They were not franchising changing talents, meaning that if you added them to your roster, you were not a championship contender right away and to be honest, at this point, neither was Wade.
However, that is not why Wade was signed. As mentioned previously: the Bulls plan was to stay relevant and compete. By signing Wade and Rondo, not only would you be able to compete… you would definitely be relevant.
Again, reception to the decision to sign Wade was mixed, albeit not among the majority of Bulls fans. Wade was welcomed back with open arms by the city of Chicago, a fact that he himself acknowledged.
“Flash” was looking forward to being a Chicago Bull and bringing the organization back to prominence.
Questions arose about the shooting fit between Rondo, Wade and Butler. Rightfully so, as all three would admit to you that three-point shooting is not their strong suit. It also did not help that Hoiberg’s plans for the Bulls offense were to place a heavy emphasis on three-point shooting.
But Wade and Rondo are veterans; they were expected to make it work and they did throughout several times during the season – Rondo shot a career-high percentage from 3 & Wade shot his second highest career percentage last season).
We all know how the 2016-17 season worked out for the Bulls. On paper, it was mediocre. The team finished with a 41-41 record and lost 4-2 in the first round of the playoffs to the Boston Celtics. All the preseason expectations for the team went about as expected, right?
I tell people all the time, it is about “perspective.” Let’s put the Bulls 2016-17 season into perspective:
- Remain Relevant and Competitive
The Bulls accomplished this. While finishing .500 for the season, they pulled off several big wins vs the Warriors, Cavaliers (who they swept), Spurs, Celtics, Raptors, Grizzlies, Bucks, Thunder, Jazz, Trail Blazers, Wizards and Hawks (all playoff teams). Out of the 15 other playoff teams that season, the only two the Bulls did not beat were the Clippers and Rockets.
The Bulls also led the league in attendance. The team averaged 21,680 fans a game. Another indication that eyes were still on the product.
- Jimmy Butler’s Willingness to Recruit
The Bulls best player wanted even better players to join him in Chicago.
Butler was very open about his willingness to recruit star players to Chicago. Butler, a member of Team USA and also an associate of the “Banana Boat” crew, was the popular kid in school who also happened to hang out with the nerds (Bulls).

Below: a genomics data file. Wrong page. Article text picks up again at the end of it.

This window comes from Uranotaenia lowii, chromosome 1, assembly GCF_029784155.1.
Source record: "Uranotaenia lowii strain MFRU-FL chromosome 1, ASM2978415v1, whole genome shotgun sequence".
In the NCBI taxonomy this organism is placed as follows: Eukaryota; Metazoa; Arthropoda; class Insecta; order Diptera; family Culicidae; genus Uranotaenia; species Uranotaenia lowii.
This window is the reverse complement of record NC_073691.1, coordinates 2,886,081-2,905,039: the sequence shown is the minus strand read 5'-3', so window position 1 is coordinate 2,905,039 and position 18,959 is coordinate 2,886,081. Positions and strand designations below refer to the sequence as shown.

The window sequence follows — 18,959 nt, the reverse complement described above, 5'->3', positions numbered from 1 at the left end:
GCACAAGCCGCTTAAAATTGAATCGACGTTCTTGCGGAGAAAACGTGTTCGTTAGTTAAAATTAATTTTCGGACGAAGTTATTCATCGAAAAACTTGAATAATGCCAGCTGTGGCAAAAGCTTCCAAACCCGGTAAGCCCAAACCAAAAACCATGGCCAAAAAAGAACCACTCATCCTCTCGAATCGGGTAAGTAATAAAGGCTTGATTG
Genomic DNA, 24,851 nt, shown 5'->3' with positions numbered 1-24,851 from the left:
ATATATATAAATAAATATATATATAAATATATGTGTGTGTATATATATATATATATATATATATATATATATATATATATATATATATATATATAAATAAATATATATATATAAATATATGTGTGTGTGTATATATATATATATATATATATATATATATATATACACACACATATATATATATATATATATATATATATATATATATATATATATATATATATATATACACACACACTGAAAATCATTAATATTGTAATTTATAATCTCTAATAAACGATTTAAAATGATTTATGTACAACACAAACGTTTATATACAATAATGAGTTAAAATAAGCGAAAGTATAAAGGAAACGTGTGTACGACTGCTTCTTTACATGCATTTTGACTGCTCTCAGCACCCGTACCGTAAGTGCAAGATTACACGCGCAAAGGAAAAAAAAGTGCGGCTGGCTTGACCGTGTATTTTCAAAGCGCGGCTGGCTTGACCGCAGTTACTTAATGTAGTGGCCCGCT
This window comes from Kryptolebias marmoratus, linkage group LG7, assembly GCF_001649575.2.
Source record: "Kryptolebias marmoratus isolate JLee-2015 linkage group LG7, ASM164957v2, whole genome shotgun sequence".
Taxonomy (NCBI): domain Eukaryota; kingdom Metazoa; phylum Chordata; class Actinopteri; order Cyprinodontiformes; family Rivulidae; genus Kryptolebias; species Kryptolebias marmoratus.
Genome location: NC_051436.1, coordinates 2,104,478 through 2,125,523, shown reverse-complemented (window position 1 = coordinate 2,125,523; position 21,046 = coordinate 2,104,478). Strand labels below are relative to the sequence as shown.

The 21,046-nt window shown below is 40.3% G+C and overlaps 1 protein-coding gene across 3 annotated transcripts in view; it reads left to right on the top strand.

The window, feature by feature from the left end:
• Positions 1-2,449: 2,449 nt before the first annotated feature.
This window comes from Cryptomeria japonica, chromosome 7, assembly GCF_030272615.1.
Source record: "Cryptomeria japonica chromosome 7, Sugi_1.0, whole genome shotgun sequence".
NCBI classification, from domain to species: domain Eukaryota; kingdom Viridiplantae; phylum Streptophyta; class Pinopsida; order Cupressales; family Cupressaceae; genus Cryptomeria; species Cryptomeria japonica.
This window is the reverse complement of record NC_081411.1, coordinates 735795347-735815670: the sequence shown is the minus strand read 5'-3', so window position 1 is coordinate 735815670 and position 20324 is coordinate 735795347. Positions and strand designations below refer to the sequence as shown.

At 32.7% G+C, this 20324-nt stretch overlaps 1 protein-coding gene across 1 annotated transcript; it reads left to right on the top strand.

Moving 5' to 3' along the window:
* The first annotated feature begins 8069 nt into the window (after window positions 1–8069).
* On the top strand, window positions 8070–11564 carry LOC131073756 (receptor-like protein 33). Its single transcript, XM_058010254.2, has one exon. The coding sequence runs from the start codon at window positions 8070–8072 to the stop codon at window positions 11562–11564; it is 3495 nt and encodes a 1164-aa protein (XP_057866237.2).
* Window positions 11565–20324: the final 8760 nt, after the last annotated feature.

Butler openly told the media he would love to have Carmelo Anthony in Chicago. He chopped it up with DeMarcus Cousins during the Olympics. He was the main reason Dwyane Wade decided to sign with Chicago (… well, that and almost a $50 million payday).
There’s also one huge NBA Champion that would have joined Chicago if Butler was still in the fold… more on that later.
- The Bulls were now ‘Cool’ again
As stated, the Bulls were no longer the redhead stepchild when it came to free agency or star players around the league. That all changed when Wade decided to commit to them and Butler took on the role as lead recruiter.
Several times, the Bulls had been spurned by big-time, franchise changing free agents. Several times, they were left at the altar and had to settle for the bridesmaid.
By taking care of an accomplished vet and powerful voice in the NBA in Wade, other star players’ eyes were now on Chicago.
The Bulls, although you would not know it, were in a great position.
They were not tied down to any of the horrible deals that occurred during the cap boom in the NBA. The deals with Rondo and Wade were virtually ‘1 & 1s,’ meaning two-year deals tops. They would have maintained their “financial flexibility” for the 2018 off-season had they kept both Rondo and Wade.
Not only were they in a great position financially, they were in a great position competitively.
Let’s be honest. The Bulls were a Rondo injury away from beating the Celtics in the playoffs. They probably would have swept them. The Bulls have had notoriously bad luck when it comes to their star PGs getting injured in the playoffs.